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4.5 million people in insecure work, reveals Citizens Advice

Four and a half million people in England and Wales are in insecure work, reveals new analysis by Citizens Advice.

The national charity says insecure work - where people don’t have regular hours or predictable shifts - means many find it impossible to manage their budgets or plan for the future.

The new figures reveal over 2.3m people are working variable shift patterns, with an additional 1.1m on temporary contracts and further 800,000 are on either zero hour or agency contracts.

Survey findings in a new Citizens Advice briefing recently published also show that people rate a steady, reliable income (92%) as just as importantas the level of take-home pay (93%) when they are looking for work.

Opportunities in terms of experience (84%), being passionate about the role (82%) and progression at work (74%) and are considered less of a priority.

‘The importance of income security’ also reveals that employers have more to gain from their staff if people have a secure income - 8 in 10 (83%) people in work say a steady job with regular pay increases productivity and almost 9 in 10 (86%) report it increases their loyalty towards employers.

Citizens Advice warns that the importance of a stable job and secure income is at risk of being overshadowed by a single focus on income level.  It says recent changes to boost working people’s income - such as the introduction of the National Living Wage and raising the personal tax allowance threshold - are welcome but urgently need to be complemented by efforts to improve people's security at work.

Previous research with staff and volunteers from across the Citizens Advice network found 83% of people with fluctuating work patterns seeking the charities’ help were struggling with debt and 87% faced delays or problems with in work benefits such as work tax credits and housing benefit.

Gillian Guy, Chief Executive of Citizens Advice, said:

“Income security is the overlooked piece of the labour market puzzle.

“While for some people working shifts or temporary contracts may provide the flexibility they want, many others struggle to balance the books in the face of such insecure employment. We’ve found that when people are looking for work, getting a steady income is just as important to them as what they’ll be paid.

“Having a steady, reliable income is fundamental to how secure people feel and is key if the government wants to achieve its ambition of a high wage, low welfare economy. Offering people a secure income is also in the interest of employers, as it boosts staff morale and productivity."

Kate*, 22, came to Citizens Advice for help and described the challenges she faced in insecure work:

“I worked anything from 12-50 hours each week. Not having set hours was really difficult as some weeks I did not have enough money to cover my bills or rent. I never knew how much money I would have so I could never budget or plan ahead.”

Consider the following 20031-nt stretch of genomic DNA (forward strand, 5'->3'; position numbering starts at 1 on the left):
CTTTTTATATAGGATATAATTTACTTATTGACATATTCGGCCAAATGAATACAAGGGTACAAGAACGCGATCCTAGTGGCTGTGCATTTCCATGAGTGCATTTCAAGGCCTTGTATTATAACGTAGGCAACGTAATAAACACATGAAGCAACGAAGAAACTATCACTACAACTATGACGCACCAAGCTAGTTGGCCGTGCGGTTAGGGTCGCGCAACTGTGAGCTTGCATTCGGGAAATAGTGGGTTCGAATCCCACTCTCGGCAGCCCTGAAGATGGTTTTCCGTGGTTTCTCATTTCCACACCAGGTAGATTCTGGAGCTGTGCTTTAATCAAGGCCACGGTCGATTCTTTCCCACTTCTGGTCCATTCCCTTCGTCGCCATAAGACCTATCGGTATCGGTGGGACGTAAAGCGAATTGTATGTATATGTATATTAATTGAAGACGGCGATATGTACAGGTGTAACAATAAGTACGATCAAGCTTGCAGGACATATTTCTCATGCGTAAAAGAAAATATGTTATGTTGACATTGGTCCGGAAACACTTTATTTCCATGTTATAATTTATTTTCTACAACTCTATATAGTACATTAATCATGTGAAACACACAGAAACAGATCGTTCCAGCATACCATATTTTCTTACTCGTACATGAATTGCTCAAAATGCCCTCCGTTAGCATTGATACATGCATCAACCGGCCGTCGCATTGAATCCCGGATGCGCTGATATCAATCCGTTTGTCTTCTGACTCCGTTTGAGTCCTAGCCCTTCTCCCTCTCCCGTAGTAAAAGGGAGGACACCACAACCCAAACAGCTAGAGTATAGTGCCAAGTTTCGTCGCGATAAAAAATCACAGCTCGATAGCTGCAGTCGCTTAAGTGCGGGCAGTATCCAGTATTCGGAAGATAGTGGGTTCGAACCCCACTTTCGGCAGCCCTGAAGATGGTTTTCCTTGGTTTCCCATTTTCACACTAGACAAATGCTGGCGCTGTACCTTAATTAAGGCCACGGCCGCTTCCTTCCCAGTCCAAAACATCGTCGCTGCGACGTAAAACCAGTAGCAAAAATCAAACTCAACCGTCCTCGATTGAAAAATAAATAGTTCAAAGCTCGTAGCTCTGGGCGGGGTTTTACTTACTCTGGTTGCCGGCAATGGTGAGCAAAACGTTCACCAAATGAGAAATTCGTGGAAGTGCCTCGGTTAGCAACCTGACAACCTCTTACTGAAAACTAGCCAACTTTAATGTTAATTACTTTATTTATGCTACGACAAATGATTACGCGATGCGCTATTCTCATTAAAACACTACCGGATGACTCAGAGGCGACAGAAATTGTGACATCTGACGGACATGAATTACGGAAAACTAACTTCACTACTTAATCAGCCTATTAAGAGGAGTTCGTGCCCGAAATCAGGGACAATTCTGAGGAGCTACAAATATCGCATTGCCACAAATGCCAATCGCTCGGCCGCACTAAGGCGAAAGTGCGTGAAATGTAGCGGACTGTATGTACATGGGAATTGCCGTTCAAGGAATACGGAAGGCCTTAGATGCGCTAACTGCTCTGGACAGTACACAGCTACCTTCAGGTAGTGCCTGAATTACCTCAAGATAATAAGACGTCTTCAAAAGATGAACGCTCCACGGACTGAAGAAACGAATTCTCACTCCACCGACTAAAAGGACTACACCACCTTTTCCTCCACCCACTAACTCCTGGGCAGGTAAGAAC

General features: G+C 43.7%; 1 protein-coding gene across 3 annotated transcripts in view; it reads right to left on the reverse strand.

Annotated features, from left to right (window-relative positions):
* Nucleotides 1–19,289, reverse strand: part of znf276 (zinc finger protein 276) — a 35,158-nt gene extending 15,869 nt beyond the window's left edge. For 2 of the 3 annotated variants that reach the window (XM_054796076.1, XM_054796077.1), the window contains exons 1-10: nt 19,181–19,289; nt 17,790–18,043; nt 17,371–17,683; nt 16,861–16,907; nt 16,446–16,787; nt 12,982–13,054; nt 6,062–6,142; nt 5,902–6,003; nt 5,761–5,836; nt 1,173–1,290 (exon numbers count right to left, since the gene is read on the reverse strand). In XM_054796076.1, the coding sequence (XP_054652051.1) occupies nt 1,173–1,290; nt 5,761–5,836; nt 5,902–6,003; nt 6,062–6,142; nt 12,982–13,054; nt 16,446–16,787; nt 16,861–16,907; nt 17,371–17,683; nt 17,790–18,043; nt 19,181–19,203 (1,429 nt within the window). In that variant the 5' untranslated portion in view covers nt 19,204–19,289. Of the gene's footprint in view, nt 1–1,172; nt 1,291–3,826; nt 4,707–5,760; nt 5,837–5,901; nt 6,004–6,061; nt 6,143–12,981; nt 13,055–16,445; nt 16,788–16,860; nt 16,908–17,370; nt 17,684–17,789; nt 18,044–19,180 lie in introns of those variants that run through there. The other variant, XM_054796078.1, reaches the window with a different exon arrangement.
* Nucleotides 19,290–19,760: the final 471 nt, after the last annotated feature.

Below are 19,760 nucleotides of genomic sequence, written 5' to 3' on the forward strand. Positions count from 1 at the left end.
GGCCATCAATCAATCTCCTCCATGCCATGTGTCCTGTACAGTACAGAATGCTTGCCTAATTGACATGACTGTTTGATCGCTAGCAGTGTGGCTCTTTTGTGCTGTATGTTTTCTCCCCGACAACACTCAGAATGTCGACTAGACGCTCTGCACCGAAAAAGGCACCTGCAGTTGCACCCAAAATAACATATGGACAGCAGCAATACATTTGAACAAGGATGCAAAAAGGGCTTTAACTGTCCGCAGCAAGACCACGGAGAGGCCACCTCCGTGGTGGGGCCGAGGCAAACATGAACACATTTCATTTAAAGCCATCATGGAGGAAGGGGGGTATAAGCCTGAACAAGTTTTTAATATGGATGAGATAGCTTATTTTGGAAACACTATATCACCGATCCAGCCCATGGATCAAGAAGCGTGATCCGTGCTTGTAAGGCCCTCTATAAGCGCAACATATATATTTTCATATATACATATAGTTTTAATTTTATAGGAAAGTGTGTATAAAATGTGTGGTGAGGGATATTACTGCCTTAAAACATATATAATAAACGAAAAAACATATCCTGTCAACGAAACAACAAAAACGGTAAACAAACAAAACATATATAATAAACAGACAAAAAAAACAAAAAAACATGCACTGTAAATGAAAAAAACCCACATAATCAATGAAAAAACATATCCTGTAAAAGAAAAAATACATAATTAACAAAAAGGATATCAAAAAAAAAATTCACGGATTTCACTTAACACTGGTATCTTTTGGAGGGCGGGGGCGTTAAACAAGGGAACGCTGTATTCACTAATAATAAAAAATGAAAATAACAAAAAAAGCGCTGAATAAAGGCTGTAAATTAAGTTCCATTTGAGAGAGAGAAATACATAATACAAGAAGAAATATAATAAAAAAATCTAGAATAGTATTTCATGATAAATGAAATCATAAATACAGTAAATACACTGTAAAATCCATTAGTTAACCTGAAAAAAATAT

*name has been changed

Notes to editors

  1. Insecure figures based on analysis of ONS Q2 2015 Labour Force Survey. Analysis takes whole population aged over 16, minus students and people from Scotland and Northern Ireland (Citizens Advice covers England and Wales). Insecure work then based on anyone any on a zero hours contract, reliant on paid overtime, working more than 8 hours overtime per week, on a temporary contract, working for an agency or working particular shift patterns (splits, day/ nights etc and their hours vary)
  2. ComRes surveyed 2,067 British adults online, of which 1,135 were in regular or part time work between the 26th and 28th February 2016. Full data tables are available at www.comres.co.uk. ComRes is a member of the British Polling Council and abides by its rules.
  3. The Citizens Advice service comprises a network of local Citizens Advice, all of which are independent charities, the Citizens Advice consumer service and national charity Citizens Advice. Together we help people resolve their money, legal and other problems by providing information and advice and by influencing policymakers. For more see the Citizens Advice website.
  4. The advice provided by the Citizens Advice service is free, independent, confidential and impartial, and available to everyone regardless of race, gender, disability, sexual orientation, religion, age or nationality.
  5. To get advice online or find your local Citizens Advice in England and Wales, visit citizensadvice.org.uk
  6. You can get consumer advice from the Citizens Advice consumer service on 03454 04 05 06 or 03454 04 05 05 for Welsh language speakers.
  7. Local Citizens Advice in England and Wales advised 2.5 million clients on 6.2 million problems in 2014/15. For full service statistics see our publication Advice trends.
  8. Citizens Advice service staff are supported by more than 21,000 trained volunteers, working at over 2,500 service outlets across England and Wales.
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